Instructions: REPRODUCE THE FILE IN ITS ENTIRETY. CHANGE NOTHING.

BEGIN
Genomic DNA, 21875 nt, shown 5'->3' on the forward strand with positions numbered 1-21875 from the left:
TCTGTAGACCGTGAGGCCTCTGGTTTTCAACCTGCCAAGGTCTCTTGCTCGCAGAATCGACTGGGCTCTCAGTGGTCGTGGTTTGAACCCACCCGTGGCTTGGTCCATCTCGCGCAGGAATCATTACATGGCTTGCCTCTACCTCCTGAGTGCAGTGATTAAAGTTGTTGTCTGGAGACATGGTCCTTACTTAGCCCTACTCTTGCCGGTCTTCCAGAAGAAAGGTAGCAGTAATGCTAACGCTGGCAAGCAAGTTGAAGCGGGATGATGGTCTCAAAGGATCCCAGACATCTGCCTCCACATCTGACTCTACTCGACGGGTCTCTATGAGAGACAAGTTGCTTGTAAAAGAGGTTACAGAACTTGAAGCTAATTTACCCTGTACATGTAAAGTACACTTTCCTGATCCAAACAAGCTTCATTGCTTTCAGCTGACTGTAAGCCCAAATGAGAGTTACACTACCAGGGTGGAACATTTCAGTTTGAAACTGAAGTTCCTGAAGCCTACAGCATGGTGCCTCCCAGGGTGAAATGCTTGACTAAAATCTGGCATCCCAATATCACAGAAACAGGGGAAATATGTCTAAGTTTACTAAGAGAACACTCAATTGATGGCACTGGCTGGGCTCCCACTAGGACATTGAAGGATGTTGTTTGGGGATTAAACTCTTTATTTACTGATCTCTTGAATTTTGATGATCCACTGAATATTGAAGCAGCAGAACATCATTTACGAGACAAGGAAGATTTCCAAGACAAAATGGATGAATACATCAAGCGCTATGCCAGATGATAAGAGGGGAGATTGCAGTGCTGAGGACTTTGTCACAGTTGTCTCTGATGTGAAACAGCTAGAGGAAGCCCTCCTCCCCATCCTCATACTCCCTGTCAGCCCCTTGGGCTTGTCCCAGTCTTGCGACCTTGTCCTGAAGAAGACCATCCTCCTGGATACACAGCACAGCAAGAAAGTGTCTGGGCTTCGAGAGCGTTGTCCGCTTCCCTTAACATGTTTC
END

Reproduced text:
Genomic DNA, 21875 nt, shown 5'->3' on the forward strand with positions numbered 1-21875 from the left:
TCTGTAGACCGTGAGGCCTCTGGTTTTCAACCTGCCAAGGTCTCTTGCTCGCAGAATCGACTGGGCTCTCAGTGGTCGTGGTTTGAACCCACCCGTGGCTTGGTCCATCTCGCGCAGGAATCATTACATGGCTTGCCTCTACCTCCTGAGTGCAGTGATTAAAGTTGTTGTCTGGAGACATGGTCCTTACTTAGCCCTACTCTTGCCGGTCTTCCAGAAGAAAGGTAGCAGTAATGCTAACGCTGGCAAGCAAGTTGAAGCGGGATGATGGTCTCAAAGGATCCCAGACATCTGCCTCCACATCTGACTCTACTCGACGGGTCTCTATGAGAGACAAGTTGCTTGTAAAAGAGGTTACAGAACTTGAAGCTAATTTACCCTGTACATGTAAAGTACACTTTCCTGATCCAAACAAGCTTCATTGCTTTCAGCTGACTGTAAGCCCAAATGAGAGTTACACTACCAGGGTGGAACATTTCAGTTTGAAACTGAAGTTCCTGAAGCCTACAGCATGGTGCCTCCCAGGGTGAAATGCTTGACTAAAATCTGGCATCCCAATATCACAGAAACAGGGGAAATATGTCTAAGTTTACTAAGAGAACACTCAATTGATGGCACTGGCTGGGCTCCCACTAGGACATTGAAGGATGTTGTTTGGGGATTAAACTCTTTATTTACTGATCTCTTGAATTTTGATGATCCACTGAATATTGAAGCAGCAGAACATCATTTACGAGACAAGGAAGATTTCCAAGACAAAATGGATGAATACATCAAGCGCTATGCCAGATGATAAGAGGGGAGATTGCAGTGCTGAGGACTTTGTCACAGTTGTCTCTGATGTGAAACAGCTAGAGGAAGCCCTCCTCCCCATCCTCATACTCCCTGTCAGCCCCTTGGGCTTGTCCCAGTCTTGCGACCTTGTCCTGAAGAAGACCATCCTCCTGGATACACAGCACAGCAAGAAAGTGTCTGGGCTTCGAGAGCGTTGTCCGCTTCCCTTAACATGTTTC